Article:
Could your daily coffee fix actually be doing you some good? A study funded by the cocoa industry suggests it might, showing that the beverage is a significant source of antioxidants, which can protect the body from cancer.
The research, funded by the American Cocoa Research Institute, says coffee drinkers appear to have higher levels of antioxidants than those who dont drink the beverage. The findings were presented as a weekend conference of the American Chemical Society in Washington, DC.
Bonnie Liebman, nutrition director of the Center for Science in the Public Interest, said the findings were not surprising, but she cautioned that there's more to health than antioxidants. Most experts are looking beyond antioxidants to the combination of vitamins, minerals other nutrition in specific foods, she said.
Americans get more of their antioxidants from coffee than any other dietary source. Nothing else comes close, said study leader Joe Vinson, a chemistry professor at the University of Scranton.
Both caffeinated and decaf versions appear to provide similar antioxidant levels, he added.
Study authors caution that their findings dont prove that drinking coffee is good for you, since they didnt make a determination about how many of the antioxidants from coffee are actually absorbed by the body. Researcher Joe Vinson of the University of Scranton also cautioned that coffee should be consumed in moderation. He said it is important to consume fresh fruit and vegetables, which are also good sources of antioxidants.
Unfortunately, consumers are still not eating enough fruits and vegetables, which are better for you from an overall nutritional point of view to their higher content of vitamins, minerals and fiber," he said.
Antioxidants help the body ward off harmful free radicals, which can damage cells and DNA. Studies have shown them to have a number of other health benefits, including protection against heart disease.
Vinson and his associates analyzed the antioxidant content of more than 100 different food items, including vegetables, fruits, nuts, spices, oils and common beverages. The data was compared to an existing U.S. Department of Agriculture database on the contribution of each type of food item to the average estimated U.S. per capita consumption.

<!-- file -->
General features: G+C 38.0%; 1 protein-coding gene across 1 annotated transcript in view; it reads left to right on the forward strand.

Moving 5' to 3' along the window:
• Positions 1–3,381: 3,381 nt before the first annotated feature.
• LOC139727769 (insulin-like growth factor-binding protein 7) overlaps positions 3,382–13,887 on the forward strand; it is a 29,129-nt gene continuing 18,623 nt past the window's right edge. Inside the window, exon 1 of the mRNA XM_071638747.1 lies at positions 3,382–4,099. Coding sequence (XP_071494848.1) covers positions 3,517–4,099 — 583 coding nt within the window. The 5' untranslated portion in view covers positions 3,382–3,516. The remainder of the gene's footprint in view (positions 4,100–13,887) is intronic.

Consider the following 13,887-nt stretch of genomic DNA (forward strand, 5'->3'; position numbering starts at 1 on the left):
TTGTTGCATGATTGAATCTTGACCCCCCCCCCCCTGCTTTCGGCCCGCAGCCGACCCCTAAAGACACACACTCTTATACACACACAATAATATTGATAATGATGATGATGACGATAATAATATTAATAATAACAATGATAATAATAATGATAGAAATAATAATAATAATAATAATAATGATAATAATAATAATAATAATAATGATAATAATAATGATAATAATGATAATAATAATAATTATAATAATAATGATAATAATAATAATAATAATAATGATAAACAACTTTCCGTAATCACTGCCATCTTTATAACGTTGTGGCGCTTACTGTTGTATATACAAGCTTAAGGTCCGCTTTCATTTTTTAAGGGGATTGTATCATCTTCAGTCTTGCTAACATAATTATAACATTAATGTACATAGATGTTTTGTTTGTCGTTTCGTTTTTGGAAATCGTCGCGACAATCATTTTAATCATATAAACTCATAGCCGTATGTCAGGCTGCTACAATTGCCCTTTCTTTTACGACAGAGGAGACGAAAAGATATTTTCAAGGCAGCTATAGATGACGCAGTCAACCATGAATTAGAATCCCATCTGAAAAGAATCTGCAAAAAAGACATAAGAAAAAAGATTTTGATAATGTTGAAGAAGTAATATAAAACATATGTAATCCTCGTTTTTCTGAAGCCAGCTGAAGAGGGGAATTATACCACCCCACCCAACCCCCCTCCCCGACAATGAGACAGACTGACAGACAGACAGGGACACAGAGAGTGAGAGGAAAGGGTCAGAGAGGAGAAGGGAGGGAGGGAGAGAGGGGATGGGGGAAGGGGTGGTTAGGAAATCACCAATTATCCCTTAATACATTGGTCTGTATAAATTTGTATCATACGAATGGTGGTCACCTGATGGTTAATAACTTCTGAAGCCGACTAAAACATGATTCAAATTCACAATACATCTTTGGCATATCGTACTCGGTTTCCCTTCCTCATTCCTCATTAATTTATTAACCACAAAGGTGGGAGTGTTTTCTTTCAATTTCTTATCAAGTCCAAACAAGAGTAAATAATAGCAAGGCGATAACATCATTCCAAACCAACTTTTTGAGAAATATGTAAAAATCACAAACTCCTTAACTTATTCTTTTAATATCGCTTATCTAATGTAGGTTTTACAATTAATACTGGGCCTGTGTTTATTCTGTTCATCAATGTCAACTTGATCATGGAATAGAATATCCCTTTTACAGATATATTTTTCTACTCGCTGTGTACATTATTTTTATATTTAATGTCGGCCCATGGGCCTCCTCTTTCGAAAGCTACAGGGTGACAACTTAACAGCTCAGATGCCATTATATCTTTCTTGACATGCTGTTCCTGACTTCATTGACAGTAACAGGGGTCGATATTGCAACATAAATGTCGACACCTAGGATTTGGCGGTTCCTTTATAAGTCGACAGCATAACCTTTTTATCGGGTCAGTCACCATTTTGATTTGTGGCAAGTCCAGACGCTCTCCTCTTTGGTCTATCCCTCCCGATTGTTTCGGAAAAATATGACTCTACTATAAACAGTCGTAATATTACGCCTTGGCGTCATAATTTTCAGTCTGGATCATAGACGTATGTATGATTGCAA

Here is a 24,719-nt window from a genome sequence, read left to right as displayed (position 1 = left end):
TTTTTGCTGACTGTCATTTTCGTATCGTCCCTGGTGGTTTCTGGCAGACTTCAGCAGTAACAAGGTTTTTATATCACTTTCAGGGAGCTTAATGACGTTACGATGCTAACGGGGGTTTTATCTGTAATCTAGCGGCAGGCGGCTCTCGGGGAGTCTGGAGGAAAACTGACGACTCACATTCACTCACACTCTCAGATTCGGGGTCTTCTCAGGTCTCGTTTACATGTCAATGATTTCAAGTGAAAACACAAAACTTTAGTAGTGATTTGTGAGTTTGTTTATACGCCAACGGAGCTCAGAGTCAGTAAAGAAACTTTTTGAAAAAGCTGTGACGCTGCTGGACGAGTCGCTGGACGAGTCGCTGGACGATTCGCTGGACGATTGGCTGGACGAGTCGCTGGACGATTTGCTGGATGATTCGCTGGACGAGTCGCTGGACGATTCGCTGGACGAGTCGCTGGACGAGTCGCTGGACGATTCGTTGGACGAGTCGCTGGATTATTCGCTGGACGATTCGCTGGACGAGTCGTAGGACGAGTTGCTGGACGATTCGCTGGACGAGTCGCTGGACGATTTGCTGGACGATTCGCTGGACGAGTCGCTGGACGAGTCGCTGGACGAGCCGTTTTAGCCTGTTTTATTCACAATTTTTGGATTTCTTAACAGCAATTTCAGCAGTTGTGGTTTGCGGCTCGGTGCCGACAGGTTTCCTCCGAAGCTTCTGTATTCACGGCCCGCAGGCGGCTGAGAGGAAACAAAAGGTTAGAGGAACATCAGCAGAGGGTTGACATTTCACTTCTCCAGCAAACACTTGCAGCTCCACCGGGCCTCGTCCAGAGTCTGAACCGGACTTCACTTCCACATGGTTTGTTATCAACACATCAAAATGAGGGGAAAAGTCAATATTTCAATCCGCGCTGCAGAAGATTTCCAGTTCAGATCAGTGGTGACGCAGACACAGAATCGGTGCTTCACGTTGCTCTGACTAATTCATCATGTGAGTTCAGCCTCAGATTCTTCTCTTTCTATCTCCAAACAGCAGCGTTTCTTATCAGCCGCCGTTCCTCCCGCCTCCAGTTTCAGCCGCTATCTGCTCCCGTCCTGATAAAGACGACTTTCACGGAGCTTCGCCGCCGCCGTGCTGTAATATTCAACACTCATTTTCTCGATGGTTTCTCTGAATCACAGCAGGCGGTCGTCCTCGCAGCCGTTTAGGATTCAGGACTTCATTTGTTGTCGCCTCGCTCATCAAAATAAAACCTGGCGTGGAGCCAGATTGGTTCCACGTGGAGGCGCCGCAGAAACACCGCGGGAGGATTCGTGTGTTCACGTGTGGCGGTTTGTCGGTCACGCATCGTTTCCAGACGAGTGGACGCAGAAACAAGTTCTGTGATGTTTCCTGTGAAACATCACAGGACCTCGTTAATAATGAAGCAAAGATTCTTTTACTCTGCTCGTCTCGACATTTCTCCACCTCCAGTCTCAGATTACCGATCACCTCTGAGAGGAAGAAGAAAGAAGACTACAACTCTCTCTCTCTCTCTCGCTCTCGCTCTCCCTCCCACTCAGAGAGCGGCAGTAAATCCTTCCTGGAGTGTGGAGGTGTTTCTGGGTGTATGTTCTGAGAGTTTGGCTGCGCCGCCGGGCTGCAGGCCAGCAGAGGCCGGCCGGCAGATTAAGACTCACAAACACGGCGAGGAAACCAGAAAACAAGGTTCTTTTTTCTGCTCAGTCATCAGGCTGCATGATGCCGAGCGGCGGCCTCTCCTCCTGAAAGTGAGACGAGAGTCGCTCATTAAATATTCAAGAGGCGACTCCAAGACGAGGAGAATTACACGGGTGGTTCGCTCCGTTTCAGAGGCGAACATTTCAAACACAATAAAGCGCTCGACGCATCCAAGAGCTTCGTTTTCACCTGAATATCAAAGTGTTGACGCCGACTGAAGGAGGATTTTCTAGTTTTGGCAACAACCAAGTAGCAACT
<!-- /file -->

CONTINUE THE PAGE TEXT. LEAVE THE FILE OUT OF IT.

Coffee came out on top, on the combined basis of both antioxidants per serving size and frequency of consumption, Vinson said. Java easily outranked such popular antioxidant sources as tea, milk, chocolate and cranberries, he says.
Of all the foods and beverages studied, dates actually have the most antioxidants of all based solely on serving size, according to Vinson. But dates are not consumed at anywhere near the level of coffee.
Coffee has been linked to an increasing number of potential health benefits, including protection against liver and colon cancer, type 2 diabetes, and Parkinsons disease, according to some recently published studies.
In February, a team of Japanese researchers reported in the Journal of the National Cancer Institute that people who drank coffee daily, or nearly every day, had half the liver cancer risk of those who never drank it. The protective effect occurred in people who drank one to two cups a day and increased at three to four cups.
Last year, researchers at the Harvard School of Public Health found that drinking coffee cut the risk of developing the most common form of diabetes.
But theres also a downside: Java can make you jittery and cause stomach pains, while some studies have tied it to elevated blood pressure and heart rates. More research is needed, particularly human studies, to firmly establish its health benefits, Vinson said.
While the findings would seem to encourage people to go out and drink more coffee, Vinson emphasizes moderation. One to two cups a day appear to be beneficial, he says. If you dont like coffee, consider drinking black tea, which is the second most consumed antioxidant source in the U.S. diet, Vinson said.
Bananas, dry beans and corn placed third, fourth and fifth, respectively.
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